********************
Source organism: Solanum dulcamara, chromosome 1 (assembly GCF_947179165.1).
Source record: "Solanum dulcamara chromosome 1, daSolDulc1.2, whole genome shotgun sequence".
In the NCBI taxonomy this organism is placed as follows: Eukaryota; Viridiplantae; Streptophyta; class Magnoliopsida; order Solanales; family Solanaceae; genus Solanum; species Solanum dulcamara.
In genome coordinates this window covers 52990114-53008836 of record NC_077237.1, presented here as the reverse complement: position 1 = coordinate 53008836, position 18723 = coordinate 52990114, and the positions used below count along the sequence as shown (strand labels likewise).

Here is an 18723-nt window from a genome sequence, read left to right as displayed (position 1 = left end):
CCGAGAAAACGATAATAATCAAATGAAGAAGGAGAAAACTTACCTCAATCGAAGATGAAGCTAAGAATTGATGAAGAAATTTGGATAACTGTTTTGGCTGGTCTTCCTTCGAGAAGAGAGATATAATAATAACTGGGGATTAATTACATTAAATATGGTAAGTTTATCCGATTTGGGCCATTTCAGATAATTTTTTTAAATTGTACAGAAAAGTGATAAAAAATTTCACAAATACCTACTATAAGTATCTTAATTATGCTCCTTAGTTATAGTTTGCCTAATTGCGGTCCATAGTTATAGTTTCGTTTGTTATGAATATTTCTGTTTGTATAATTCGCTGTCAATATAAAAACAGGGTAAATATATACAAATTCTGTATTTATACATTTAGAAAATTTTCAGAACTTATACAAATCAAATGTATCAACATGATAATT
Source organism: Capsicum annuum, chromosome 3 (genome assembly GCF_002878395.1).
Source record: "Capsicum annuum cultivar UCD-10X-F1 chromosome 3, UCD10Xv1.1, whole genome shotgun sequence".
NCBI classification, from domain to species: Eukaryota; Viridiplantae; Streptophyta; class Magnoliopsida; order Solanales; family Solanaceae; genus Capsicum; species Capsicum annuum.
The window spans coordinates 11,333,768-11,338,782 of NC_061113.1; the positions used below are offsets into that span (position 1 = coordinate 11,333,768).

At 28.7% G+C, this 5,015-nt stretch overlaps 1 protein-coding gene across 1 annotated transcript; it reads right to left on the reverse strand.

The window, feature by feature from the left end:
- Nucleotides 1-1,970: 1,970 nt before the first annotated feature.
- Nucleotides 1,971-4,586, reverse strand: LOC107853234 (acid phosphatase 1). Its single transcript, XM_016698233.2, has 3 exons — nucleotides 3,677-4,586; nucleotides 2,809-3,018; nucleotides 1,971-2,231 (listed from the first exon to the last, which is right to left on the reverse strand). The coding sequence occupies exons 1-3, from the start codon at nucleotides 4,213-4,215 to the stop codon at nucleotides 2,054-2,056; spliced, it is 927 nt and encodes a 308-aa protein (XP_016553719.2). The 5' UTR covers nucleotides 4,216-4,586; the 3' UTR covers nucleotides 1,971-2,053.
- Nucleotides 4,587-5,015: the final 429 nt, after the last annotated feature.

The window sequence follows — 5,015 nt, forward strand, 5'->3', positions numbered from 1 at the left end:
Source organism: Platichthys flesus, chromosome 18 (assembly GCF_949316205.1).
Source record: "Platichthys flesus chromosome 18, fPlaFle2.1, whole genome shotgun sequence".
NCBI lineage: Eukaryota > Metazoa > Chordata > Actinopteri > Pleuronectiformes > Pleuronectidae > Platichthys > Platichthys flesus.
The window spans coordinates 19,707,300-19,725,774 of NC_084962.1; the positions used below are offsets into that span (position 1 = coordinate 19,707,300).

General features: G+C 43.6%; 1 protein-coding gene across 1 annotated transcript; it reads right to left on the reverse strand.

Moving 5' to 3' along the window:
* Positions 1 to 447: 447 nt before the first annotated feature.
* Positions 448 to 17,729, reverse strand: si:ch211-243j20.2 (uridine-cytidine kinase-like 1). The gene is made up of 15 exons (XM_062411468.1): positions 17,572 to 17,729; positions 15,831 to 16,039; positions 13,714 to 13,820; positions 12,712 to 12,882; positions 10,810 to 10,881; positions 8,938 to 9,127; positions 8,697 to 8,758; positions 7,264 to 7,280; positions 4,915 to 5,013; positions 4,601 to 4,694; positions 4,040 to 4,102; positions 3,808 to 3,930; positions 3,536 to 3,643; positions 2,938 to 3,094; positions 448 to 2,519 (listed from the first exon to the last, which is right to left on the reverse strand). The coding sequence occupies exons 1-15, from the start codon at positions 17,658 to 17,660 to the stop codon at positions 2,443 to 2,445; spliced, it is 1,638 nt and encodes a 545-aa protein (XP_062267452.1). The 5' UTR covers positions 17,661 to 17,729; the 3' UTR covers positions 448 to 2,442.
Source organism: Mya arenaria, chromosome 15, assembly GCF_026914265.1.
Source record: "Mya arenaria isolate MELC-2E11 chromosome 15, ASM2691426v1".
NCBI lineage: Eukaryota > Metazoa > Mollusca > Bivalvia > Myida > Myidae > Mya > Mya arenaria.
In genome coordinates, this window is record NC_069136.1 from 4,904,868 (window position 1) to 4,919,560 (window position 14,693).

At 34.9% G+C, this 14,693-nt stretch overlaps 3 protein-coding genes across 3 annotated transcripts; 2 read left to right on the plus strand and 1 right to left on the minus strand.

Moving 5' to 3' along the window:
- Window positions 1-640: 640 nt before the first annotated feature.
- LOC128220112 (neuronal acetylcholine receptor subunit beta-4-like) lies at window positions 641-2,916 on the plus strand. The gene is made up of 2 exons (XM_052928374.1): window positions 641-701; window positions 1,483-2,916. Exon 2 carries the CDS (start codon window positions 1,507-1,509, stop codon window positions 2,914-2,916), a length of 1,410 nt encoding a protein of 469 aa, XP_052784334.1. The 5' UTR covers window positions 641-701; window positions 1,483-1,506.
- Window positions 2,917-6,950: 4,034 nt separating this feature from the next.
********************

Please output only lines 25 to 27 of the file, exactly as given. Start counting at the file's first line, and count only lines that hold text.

Source organism: Mya arenaria, chromosome 15, assembly GCF_026914265.1.
Source record: "Mya arenaria isolate MELC-2E11 chromosome 15, ASM2691426v1".
NCBI lineage: Eukaryota > Metazoa > Mollusca > Bivalvia > Myida > Myidae > Mya > Mya arenaria.